Maciariello ‘more comfortable being uncomfortable’ as he readies for 100th game leading Siena men’s basketball program

Coach smiling on the sidelines

FILE - Siena’s head coach Carmen Maciariello.

A disappointing defeat concluded, a 71-66 overtime loss at Manhattan, Siena men’s basketball head coach Carmen Maciariello expressed confidence his club would quickly reset with a game looming against Niagara.

“We’ll be ready,” Maciariello said. “These guys are resilient. They’re tough-minded.”

Now tied for first place in the MAAC standings with Rider ahead of their 2 p.m. Sunday matchup with Niagara, a lot of that attitude and approach for the Saints comes from their fourth-year head coach. A graduate of Shenendehowa High School and Siena College, the 44-year-old Maciariello’s 100th game leading the Saints takes place this weekend against Niagara at MVP Arena in Albany.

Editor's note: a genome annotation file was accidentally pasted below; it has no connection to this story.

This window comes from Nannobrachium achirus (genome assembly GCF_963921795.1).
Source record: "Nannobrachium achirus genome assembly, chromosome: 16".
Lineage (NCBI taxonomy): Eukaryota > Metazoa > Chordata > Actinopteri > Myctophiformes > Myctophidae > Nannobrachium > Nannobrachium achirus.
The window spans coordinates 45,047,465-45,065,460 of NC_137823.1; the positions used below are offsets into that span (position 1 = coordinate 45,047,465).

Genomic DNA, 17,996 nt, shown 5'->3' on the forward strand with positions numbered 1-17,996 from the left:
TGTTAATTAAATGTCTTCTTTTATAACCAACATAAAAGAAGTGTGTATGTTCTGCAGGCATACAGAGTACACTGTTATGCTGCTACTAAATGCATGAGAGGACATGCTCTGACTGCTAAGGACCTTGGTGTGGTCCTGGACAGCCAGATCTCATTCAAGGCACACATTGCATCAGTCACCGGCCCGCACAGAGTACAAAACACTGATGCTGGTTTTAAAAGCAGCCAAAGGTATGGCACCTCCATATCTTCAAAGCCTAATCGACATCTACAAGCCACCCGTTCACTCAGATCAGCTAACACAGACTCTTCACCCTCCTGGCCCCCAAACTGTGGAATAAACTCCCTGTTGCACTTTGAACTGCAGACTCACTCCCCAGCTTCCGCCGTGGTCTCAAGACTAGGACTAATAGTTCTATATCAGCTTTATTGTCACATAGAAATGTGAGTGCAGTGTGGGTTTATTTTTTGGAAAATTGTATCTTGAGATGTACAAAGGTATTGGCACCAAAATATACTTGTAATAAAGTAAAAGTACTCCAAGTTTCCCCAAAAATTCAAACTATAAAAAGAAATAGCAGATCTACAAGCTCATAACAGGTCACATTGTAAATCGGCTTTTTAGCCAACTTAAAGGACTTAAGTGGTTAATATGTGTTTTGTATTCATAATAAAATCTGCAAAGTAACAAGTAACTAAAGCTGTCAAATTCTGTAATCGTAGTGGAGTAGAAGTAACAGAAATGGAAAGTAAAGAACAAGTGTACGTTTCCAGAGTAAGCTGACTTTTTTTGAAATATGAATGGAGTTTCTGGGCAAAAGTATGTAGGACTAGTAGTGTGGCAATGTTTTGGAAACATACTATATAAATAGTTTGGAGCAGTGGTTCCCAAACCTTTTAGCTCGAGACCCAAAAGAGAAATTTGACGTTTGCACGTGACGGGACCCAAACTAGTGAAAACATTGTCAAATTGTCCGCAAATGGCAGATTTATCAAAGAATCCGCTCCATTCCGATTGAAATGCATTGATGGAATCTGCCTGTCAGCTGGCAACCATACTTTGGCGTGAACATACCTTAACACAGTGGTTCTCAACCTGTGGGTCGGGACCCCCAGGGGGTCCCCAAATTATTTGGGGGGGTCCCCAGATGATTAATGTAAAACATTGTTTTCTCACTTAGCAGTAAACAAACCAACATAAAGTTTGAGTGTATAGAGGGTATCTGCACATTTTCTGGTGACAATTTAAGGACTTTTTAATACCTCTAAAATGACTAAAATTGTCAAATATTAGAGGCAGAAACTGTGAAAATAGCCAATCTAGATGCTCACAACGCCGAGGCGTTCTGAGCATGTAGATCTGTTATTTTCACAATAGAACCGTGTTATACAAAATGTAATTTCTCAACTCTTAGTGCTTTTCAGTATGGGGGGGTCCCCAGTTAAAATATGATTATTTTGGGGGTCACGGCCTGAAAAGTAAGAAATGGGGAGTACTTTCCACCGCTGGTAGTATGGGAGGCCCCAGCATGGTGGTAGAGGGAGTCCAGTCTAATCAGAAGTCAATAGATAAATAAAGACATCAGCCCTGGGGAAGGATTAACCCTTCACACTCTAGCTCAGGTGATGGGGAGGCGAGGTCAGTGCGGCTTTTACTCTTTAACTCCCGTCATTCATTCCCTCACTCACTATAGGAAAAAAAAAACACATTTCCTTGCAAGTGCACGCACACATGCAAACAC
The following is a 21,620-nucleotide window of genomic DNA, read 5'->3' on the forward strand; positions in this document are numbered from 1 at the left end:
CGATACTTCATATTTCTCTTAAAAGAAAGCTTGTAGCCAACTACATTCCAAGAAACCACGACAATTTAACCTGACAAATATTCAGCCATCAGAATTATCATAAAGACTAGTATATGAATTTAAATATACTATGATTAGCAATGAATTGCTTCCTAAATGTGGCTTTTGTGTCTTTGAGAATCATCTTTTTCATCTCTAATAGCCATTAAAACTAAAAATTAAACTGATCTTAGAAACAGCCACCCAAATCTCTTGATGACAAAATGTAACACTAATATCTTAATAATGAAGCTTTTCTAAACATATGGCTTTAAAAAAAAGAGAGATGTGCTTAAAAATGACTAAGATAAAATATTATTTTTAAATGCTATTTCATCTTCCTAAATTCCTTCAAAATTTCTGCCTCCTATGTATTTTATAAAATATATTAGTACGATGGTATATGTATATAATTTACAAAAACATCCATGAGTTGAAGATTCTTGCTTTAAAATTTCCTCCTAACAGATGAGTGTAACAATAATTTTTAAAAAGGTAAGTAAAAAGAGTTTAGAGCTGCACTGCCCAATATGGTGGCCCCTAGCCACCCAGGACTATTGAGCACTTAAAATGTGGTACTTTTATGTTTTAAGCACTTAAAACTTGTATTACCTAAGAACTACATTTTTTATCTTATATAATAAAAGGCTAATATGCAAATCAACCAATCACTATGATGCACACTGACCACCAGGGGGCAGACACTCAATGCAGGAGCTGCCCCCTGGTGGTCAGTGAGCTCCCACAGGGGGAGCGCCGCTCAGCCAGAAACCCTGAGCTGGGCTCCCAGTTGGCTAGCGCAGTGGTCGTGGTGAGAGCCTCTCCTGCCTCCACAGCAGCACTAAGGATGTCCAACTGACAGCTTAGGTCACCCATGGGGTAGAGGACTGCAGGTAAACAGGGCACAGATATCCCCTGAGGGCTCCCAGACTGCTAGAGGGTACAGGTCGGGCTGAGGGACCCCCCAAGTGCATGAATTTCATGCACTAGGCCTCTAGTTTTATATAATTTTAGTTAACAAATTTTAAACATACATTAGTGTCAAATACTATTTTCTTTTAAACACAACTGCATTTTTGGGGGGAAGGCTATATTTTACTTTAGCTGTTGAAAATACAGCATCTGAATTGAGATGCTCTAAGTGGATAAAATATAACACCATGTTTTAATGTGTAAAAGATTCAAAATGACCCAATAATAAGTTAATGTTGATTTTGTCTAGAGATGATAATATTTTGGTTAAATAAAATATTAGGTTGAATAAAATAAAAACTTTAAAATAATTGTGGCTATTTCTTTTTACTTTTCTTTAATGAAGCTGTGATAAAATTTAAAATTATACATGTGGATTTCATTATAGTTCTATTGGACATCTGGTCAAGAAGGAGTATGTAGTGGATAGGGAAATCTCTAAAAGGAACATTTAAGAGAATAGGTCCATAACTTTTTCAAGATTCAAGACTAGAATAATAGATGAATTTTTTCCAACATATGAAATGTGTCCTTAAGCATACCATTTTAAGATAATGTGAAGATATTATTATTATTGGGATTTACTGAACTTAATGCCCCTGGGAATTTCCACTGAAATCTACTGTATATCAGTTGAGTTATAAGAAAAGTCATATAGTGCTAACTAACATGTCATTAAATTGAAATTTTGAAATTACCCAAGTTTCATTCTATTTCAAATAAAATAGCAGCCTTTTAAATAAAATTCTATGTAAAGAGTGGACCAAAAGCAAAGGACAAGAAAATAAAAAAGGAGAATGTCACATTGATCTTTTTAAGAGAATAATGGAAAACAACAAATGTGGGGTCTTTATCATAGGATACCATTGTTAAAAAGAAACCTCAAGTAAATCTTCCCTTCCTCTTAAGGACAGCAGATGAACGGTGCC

Maciariello’s tenure has been a successful one for the Saints. Siena is 25 games over .500 during Maciariello’s first 99 games, and the Saints won at least a share of the MAAC regular-season title in his first two seasons and seemed on their way to playing in the 2020 NCAA tournament prior to the sport’s shutdown amid the novel coronavirus pandemic. This season, Siena appears poised to collect a 20-win season and contend for the MAAC’s spot in the NCAA tournament.

A Division I assistant coach for 11 seasons before he succeeded Jamion Christian as the Saints’ head coach, Maciariello said he’s learned a lot since he was promoted from Siena assistant coach to head coach in 2019. Key among those lessons has been how to better handle the day-to-day grind of life as a head coach and how to offer what the club needs from him. 

“I’m learning to be looser. I don’t think you need to be uptight. Your team feeds off how the head coach is,” Maciariello said this past week. “So I want to have energy and enthusiasm, but I don’t want to have that tightness where [players are] like, ‘Coach doesn’t want us to make a mistake,’ and it’s more, ‘Hey, we’ve been coached — the coaching’s been done on the practice floor — so let’s show everyone what we’ve worked on and how good we’re getting.’”